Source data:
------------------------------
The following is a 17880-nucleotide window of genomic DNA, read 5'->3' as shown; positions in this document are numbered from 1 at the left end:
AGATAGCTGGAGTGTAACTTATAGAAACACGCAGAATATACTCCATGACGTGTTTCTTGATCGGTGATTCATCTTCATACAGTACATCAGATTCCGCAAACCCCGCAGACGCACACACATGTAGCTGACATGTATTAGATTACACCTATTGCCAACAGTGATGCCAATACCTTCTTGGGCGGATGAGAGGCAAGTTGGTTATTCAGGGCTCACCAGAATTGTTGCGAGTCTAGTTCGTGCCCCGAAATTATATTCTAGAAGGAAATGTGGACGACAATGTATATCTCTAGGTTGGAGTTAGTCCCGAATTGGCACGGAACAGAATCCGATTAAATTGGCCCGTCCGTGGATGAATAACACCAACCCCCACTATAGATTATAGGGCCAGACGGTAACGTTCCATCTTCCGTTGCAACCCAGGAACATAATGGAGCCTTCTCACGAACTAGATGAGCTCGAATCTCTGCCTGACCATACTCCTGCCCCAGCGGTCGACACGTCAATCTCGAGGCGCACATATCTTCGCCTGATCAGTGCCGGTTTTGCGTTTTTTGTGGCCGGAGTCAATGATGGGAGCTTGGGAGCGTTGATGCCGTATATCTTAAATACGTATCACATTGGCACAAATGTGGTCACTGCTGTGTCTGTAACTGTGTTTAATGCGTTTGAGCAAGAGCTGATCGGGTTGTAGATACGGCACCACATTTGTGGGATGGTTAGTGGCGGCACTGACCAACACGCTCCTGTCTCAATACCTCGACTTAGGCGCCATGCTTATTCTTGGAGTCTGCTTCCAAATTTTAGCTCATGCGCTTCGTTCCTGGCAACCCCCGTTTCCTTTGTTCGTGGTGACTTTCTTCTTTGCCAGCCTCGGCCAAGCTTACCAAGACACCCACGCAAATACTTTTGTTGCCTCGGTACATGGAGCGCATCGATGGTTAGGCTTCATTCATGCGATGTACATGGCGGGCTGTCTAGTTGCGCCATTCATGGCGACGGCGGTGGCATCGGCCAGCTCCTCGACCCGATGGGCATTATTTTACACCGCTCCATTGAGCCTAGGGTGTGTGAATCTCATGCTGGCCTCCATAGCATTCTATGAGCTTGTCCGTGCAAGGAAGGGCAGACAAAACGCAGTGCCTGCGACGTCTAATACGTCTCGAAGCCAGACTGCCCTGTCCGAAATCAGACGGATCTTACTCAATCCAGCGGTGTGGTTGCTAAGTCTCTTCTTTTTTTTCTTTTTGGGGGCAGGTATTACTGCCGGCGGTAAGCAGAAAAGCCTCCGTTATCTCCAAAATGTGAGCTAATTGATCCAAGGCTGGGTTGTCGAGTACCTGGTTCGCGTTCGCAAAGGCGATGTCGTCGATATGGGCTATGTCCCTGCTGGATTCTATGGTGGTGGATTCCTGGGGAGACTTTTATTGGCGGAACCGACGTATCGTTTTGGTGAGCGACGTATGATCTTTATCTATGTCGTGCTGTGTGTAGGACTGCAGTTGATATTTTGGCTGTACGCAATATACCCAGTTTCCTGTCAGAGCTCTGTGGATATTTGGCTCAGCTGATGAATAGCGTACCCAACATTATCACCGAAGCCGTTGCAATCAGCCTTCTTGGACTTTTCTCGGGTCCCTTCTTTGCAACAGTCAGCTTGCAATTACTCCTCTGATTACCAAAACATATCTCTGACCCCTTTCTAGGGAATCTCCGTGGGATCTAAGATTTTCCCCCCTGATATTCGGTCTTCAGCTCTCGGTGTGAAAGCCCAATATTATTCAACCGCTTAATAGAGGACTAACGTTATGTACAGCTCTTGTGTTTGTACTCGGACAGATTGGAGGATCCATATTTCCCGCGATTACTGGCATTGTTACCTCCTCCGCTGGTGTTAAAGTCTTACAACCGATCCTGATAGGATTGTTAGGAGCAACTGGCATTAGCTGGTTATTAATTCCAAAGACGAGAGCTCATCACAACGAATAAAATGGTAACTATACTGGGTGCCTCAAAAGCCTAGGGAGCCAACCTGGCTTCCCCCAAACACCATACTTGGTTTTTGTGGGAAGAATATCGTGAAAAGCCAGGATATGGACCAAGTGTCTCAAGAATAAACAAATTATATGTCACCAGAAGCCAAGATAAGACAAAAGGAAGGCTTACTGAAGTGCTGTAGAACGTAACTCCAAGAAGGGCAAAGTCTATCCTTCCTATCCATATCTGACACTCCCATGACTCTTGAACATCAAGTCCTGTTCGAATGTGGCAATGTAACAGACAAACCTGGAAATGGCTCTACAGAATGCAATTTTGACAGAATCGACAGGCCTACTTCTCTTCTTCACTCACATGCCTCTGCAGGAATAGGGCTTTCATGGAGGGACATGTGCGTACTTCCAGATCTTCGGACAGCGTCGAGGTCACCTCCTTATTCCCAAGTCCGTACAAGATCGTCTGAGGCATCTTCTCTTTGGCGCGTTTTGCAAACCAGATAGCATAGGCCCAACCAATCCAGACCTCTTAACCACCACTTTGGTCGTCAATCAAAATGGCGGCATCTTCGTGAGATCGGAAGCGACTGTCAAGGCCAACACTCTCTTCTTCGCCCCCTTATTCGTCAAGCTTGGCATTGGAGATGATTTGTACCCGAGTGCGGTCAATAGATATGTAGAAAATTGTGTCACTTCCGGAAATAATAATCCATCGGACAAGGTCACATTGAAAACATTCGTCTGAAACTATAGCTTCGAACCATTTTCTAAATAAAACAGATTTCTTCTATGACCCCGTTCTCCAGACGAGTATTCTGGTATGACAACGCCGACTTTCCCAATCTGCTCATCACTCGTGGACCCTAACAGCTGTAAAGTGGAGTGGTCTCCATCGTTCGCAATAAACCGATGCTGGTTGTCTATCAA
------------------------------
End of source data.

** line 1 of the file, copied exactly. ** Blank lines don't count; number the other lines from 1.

The following is a 17880-nucleotide window of genomic DNA, read 5'->3' as shown; positions in this document are numbered from 1 at the left end: